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Choose Discrimination

by TChris

It's bad enough that a state offers "Choose Life" license plates without offering a "Choose Choice" alternative, thus signaling state support for a particular religious point of view. It's even worse when the state supports faith-based adoption services by providing them with money from the sale of "Choose Life" license plates, thus intertwining the state with religion. But it's outrageous that a state gives money to an organization that discriminates on the basis of religion.

The Mississippi office of Bethany Christian Services (an organization that has 75 offices in 30 states) rejects Catholic couples who apply for adoption because Catholic doctrine, in the agency's view, conflicts with the agency's "Statement of Faith."

"It has been our understanding that Catholicism does not agree with our Statement of Faith," Bethany's state director Karen Stewart wrote. "Our practice to not accept applications from Catholics was an effort to be good stewards of an adoptive applicant's time, money and emotional energy."

Catholic couples are religiously unfit to adopt? Is that the official line of the State of Mississippi? Why has Mississippi chosen to support an anti-Catholic agency?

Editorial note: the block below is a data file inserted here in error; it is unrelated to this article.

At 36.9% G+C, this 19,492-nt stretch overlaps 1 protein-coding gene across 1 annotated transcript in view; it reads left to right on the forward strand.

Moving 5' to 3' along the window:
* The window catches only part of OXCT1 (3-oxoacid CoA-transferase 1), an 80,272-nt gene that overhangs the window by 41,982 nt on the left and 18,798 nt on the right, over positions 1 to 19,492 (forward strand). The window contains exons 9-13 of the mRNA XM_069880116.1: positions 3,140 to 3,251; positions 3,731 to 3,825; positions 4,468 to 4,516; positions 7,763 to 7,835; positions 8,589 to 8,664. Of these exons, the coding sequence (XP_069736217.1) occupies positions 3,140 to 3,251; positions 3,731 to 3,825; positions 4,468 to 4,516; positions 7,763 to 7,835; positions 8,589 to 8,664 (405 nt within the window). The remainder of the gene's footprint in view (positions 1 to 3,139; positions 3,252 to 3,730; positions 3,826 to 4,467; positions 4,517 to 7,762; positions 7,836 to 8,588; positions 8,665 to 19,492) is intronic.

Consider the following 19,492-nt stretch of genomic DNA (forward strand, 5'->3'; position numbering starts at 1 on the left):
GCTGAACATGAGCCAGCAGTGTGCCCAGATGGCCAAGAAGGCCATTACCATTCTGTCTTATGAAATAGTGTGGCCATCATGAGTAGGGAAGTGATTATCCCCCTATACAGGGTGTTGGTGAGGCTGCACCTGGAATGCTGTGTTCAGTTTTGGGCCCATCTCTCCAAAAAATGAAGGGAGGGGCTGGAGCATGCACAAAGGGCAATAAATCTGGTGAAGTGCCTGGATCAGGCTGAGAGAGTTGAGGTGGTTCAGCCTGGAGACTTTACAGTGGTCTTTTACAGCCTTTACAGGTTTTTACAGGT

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  • Re: Choose Discrimination (none / 0) (#8)
    by Ernesto Del Mundo on Sat Dec 17, 2005 at 01:01:15 PM EST
    BigMediaBlog, Wile E. Coyote, and grad student...question: Between the three of you....how many uteruses do you have and how many unaborted kids have you adopted?

    Re: Choose Discrimination (none / 0) (#1)
    by Quaker in a Basement on Sat Dec 17, 2005 at 01:01:16 PM EST
    An officer of a child welfare organization would deny a child the care of two loving parents because those parents belong to the "wrong" religion? How much more nakedly can he reveal his true agenda?

    Re: Choose Discrimination (none / 0) (#2)
    by Talkleft Visitor on Sat Dec 17, 2005 at 01:01:16 PM EST
    Well, from perusing their "statement of faith" it does certainly disqualify Catholics.
    The Scriptures tell us that we receive forgiveness of sins by faith in Jesus Christ, and that God provides salvation by grace alone for those who repent and believe.
    That Doctrine of Good Works will ruin a child I tells ya! But it seems snake handlers should be perfectly copecetic.